Increased awareness of the magnitude of the problem and local quality improvement (QI) efforts are necessary to ensure that these standards are translated into the successful reduction of WRMSDs among ultrasound operators.

A QI program should include ongoing tracking or logging of the following:

  • Ergonomic education for employees
  • Safety and resource utilization
  • Equipment updates
  • The numbers and types of reported symptoms and/or injuries, and
  • Organizational (ie, policies and practices) changes or updates made to improve employee safety and well-being.

A review of these data, along with a status check on overall workplace culture and worker well-being, should be conducted annually. To do so, a QI team composed of individuals from all levels of the organization (eg, administration, management, staff) should review aggregated data from tracking logs and any annual workplace environment reports to identify and prioritize areas for improvement.

The protection of our frontline workforce is paramount in retaining individuals with valuable skills. This protection requires a change in industry mindset that acknowledges the shared responsibility among both employers and ultrasound operators.

This post was created from the AIUM Practice Principles for Work-Related Musculoskeletal Disorder, which was developed by the American Institute of Ultrasound in Medicine in collaboration and with the expressed support of the American College of Emergency Physicians (ACEP), American College of Obstetricians and Gynecologists (ACOG), American College of Radiology (ACR), American Registry for Diagnostic Medical Sonography (ARDMS), American Society of Echocardiography (ASE), Australasian Society for Ultrasound in Medicine (ASUM), Fetal Heart Society (FHS), Intersocietal Accreditation Commission (IAC), International Society of Ultrasound in Obstetrics and Gynecology (ISUOG), Joint Review Committee on Education in Cardiovascular Technology (JRC-CVT), Joint Review Committee on Education in Diagnostic Medical Sonography (JRC-DMS), Perinatal Quality Foundation (PQF), Society of Diagnostic Medical Sonography (SDMS), and Society for Maternal-Fetal Medicine (SMFM). The Practice Principle was developed to expand on the “Industry Standards for the Prevention of Work-Related Musculoskeletal Disorders in Sonography”13 to include safety practices for all health care professionals who utilize ultrasound.


  1. Evans K, Roll S, Baker J. Work-related musculoskeletal disorders (WRMSD) among registered diagnostic medical sonographers and vascular technologists. A representative sample. J Diagn Med Sonog 2009; 25:287– 299.
  2. Wareluk P, Jakubowski W. Evaluation of musculoskeletal symptoms among physicians performing ultrasound. J Ultrason 2017; 17:154– 159.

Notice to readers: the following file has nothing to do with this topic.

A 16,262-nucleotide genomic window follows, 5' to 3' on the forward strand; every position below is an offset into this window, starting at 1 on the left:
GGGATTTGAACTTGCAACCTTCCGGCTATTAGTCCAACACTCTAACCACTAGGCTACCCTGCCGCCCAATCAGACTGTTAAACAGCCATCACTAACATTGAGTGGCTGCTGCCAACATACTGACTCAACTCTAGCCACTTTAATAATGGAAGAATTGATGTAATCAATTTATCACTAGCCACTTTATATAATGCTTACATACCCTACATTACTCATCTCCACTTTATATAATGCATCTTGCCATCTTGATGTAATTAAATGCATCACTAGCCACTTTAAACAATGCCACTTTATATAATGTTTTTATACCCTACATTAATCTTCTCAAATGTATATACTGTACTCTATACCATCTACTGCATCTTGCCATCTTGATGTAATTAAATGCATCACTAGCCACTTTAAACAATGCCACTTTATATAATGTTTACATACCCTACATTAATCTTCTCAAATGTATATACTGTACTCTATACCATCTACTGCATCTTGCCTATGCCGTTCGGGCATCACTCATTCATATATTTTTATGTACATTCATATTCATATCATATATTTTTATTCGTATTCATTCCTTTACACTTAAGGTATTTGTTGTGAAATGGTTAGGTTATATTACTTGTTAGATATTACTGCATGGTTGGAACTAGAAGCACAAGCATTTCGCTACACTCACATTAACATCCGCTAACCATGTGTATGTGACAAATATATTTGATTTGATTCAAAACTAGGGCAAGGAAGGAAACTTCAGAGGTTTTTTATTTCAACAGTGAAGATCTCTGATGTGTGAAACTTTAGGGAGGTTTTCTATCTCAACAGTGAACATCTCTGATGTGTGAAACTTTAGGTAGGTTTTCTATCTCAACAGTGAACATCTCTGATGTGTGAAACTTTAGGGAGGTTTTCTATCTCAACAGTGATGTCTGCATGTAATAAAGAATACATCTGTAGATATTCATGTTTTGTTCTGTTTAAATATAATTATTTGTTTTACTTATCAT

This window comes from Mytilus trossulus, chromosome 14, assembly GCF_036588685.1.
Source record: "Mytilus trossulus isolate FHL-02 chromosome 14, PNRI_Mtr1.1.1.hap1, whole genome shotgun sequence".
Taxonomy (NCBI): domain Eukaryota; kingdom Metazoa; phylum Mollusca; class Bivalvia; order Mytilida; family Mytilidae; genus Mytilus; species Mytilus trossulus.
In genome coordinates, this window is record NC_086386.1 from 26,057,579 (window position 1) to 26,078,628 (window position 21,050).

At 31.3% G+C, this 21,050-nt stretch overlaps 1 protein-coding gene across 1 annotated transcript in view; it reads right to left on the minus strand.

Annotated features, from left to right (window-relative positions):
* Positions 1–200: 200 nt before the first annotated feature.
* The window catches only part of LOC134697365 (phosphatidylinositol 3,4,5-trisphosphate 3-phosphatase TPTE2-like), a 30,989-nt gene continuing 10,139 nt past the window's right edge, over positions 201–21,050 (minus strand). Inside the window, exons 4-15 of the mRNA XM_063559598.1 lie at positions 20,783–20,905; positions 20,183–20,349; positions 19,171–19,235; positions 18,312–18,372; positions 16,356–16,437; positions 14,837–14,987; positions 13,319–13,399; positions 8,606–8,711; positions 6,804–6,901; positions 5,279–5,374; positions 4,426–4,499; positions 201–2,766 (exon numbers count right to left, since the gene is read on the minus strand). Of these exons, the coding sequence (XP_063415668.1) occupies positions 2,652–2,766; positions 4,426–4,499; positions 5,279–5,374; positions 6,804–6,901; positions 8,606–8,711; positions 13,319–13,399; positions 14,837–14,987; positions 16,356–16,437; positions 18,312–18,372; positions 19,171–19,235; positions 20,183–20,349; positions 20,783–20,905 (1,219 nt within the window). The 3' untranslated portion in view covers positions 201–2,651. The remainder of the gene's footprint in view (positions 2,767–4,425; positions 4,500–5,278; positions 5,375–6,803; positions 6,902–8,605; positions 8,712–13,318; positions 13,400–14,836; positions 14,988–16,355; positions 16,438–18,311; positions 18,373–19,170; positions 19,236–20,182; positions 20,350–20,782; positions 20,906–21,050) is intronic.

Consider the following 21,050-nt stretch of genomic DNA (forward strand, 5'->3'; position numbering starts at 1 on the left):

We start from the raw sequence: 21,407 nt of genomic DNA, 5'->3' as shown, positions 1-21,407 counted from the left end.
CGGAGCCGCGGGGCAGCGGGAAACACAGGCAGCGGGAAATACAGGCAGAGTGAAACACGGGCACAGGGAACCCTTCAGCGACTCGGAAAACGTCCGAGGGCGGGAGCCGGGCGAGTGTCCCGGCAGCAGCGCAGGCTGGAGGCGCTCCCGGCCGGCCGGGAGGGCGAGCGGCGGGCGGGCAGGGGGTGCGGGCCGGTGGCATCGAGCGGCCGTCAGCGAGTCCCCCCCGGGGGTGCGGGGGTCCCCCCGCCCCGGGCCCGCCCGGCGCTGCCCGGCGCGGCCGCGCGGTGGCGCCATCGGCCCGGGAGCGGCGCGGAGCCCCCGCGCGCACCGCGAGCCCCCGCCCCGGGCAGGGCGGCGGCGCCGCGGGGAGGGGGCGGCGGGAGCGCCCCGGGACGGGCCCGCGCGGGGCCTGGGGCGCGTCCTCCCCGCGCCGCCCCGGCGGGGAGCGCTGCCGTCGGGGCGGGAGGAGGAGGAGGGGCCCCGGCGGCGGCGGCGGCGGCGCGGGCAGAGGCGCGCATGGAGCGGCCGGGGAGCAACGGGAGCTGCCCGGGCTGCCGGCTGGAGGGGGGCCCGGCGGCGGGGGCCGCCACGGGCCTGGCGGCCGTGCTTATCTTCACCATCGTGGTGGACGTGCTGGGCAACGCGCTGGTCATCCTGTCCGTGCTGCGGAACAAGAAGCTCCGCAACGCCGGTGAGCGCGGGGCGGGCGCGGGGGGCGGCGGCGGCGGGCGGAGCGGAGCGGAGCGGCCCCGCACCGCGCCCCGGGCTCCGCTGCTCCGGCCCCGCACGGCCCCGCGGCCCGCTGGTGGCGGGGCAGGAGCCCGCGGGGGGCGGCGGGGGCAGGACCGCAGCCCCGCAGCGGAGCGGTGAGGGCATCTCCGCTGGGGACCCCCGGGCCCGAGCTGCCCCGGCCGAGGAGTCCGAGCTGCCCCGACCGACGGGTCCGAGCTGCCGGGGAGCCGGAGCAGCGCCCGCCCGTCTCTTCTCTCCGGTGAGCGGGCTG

3. Bowles D, Quinton A. The incidence and distribution of musculoskeletal disorders in final-year Australian sonography students on clinical placement. Sonography 2019; 6:157– 163.
  4. Gibbs V, Young P. A study of the experiences of participants following attendance at a workshop on methods to prevent or reduce work-related musculoskeletal disorders amongst sonographers. Radiography 2011; 17:223– 229.
  5. Baker JP, Coffin CT. The importance of an ergonomic workstation to practicing sonographers. J Ultrasound Med 2013; 32:1363– 1375.
  6. Harrison G, Harris A. Work-related musculoskeletal disorders in ultrasound: can you reduce risk? Ultrasound 2015; 23:224– 230.
  7. Chari R, Chang CC, Sauter SL, et al. Expanding the paradigm of occupational safety and health: a new framework for worker well-being. J Occup Environ Med 2018; 60:589– 593.
  8. United States Department of Labor, Occupational Safety and Health Administration. Ergonomics website. Accessed November 12, 2021.
  9. United States Department of Labor, Occupational Safety and Health Administration. Solutions to control hazards website. Accessed November 12, 2021.
  10. United States Department of Labor, Occupational Safety and Health Administration. Identity problems website. Accessed November 12, 2021.
  11. Rousseau T, Mottet N, Mace G, Franceschini C, Sagot P. Practice guidelines for prevention of musculoskeletal disorders in obstetric sonography. J Ultrasound Med 2013; 32:157–164.
  12. BP Bernard (ed). Musculoskeletal Disorders and Workplace Factors; A Critical Review of Epidemiologic Evidence for Work-Related Musculoskeletal Disorders of the Neck, Upper Extremity, and Low Back. U.S. Department of Health and Human Services July; 1997 DHHS (NIOSH) Publication No. 97B141.
  13. Industry standards for the prevention of work related musculoskeletal disorders in sonography. J Diagn Med Sonogr 2017; 33:370–391.
  14. AIUM practice principles for work-related musculoskeletal disorder [published online ahead of print January 24, 2023]. J Ultrasound Med.

Sonography and Work-Related Musculoskeletal Disorders